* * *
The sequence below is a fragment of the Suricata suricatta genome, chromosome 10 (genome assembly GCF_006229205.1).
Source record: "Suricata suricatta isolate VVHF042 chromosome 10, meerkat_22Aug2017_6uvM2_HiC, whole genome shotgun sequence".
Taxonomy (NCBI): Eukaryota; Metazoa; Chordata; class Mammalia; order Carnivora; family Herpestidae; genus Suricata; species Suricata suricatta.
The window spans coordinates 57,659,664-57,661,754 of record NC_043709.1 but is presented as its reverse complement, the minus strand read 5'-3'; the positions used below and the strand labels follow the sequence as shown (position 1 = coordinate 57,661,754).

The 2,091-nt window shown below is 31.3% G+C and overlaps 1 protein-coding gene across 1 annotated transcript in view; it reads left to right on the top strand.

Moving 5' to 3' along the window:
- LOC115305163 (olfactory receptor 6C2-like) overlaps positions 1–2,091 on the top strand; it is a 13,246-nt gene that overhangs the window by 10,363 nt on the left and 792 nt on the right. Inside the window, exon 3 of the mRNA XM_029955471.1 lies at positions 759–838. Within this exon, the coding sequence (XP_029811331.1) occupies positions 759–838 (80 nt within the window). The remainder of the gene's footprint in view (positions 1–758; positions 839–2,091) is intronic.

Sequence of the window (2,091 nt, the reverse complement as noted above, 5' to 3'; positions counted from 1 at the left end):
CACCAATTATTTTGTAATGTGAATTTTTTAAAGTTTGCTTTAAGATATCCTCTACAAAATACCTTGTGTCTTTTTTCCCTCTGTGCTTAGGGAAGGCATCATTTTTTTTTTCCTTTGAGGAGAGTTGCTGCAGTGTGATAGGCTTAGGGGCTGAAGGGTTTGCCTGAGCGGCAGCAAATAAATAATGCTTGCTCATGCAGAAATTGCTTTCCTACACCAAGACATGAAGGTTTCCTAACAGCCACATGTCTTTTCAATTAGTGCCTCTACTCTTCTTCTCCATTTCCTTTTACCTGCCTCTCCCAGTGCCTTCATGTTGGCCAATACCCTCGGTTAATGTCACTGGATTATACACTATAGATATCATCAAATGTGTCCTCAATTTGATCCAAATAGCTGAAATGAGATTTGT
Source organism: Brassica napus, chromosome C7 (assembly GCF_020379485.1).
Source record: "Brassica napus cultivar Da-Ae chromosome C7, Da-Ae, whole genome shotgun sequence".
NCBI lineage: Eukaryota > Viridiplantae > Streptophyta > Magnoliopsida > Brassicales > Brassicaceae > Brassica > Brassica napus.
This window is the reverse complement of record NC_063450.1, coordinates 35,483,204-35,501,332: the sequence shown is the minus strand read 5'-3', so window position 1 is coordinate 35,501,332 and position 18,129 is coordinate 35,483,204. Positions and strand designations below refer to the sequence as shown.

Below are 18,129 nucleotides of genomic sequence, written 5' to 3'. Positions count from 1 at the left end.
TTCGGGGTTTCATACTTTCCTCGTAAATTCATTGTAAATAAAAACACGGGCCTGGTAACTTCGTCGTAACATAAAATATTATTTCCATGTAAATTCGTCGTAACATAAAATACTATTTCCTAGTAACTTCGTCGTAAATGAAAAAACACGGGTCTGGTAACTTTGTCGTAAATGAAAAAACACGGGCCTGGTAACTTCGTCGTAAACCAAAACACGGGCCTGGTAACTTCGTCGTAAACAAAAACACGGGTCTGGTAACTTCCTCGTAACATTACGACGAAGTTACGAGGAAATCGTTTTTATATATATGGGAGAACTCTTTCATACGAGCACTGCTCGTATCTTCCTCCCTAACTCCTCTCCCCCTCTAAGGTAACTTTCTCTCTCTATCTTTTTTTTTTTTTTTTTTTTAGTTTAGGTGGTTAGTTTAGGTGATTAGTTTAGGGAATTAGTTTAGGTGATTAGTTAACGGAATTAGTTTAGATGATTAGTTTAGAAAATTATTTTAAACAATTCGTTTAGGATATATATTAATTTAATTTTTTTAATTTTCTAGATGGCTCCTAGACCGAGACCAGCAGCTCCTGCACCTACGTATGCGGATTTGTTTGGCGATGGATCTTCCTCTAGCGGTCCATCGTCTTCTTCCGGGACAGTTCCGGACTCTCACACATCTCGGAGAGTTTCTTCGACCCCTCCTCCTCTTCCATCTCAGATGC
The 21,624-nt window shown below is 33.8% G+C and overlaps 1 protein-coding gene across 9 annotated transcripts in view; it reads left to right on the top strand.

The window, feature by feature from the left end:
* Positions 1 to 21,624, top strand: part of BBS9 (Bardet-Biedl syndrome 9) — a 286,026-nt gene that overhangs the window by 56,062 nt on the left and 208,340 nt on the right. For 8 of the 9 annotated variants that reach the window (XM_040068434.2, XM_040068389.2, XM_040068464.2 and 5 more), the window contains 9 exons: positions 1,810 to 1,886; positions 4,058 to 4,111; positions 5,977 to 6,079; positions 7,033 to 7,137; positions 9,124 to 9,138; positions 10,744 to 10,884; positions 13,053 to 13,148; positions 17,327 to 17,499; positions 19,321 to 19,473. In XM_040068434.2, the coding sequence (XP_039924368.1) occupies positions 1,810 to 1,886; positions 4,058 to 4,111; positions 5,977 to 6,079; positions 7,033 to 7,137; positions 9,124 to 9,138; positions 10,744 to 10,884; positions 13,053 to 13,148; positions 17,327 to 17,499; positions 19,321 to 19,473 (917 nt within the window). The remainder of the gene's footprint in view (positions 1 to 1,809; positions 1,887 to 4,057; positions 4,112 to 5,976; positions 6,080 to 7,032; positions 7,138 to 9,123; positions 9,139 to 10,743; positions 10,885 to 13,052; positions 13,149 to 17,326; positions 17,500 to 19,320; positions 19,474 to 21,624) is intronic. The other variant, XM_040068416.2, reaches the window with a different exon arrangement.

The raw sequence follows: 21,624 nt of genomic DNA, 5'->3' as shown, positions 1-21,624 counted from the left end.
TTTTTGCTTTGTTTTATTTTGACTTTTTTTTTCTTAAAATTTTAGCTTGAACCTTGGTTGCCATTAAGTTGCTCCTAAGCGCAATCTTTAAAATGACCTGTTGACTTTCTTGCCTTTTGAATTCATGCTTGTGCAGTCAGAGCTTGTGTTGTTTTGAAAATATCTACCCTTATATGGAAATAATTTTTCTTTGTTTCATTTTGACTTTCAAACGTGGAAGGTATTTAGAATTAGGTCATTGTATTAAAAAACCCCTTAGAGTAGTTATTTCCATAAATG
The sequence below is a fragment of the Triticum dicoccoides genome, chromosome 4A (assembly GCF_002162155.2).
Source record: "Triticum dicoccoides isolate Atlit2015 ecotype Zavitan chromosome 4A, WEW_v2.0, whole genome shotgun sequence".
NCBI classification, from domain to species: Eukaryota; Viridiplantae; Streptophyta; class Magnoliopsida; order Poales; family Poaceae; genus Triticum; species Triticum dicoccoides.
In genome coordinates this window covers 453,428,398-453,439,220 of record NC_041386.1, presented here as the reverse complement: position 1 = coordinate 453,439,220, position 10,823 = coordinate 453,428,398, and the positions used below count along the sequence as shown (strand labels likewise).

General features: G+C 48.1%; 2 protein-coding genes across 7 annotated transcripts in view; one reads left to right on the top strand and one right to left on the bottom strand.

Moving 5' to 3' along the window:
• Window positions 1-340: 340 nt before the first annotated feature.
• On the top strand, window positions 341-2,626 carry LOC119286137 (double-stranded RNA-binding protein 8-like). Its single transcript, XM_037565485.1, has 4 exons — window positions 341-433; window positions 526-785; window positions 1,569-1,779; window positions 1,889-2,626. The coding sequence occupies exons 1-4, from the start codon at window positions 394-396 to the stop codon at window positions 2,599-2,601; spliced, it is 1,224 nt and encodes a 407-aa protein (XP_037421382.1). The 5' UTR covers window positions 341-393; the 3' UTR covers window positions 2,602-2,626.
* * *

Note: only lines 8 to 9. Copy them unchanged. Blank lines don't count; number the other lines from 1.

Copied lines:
Sequence of the window (2,091 nt, the reverse complement as noted above, 5' to 3'; positions counted from 1 at the left end):
CACCAATTATTTTGTAATGTGAATTTTTTAAAGTTTGCTTTAAGATATCCTCTACAAAATACCTTGTGTCTTTTTTCCCTCTGTGCTTAGGGAAGGCATCATTTTTTTTTTCCTTTGAGGAGAGTTGCTGCAGTGTGATAGGCTTAGGGGCTGAAGGGTTTGCCTGAGCGGCAGCAAATAAATAATGCTTGCTCATGCAGAAATTGCTTTCCTACACCAAGACATGAAGGTTTCCTAACAGCCACATGTCTTTTCAATTAGTGCCTCTACTCTTCTTCTCCATTTCCTTTTACCTGCCTCTCCCAGTGCCTTCATGTTGGCCAATACCCTCGGTTAATGTCACTGGATTATACACTATAGATATCATCAAATGTGTCCTCAATTTGATCCAAATAGCTGAAATGAGATTTGT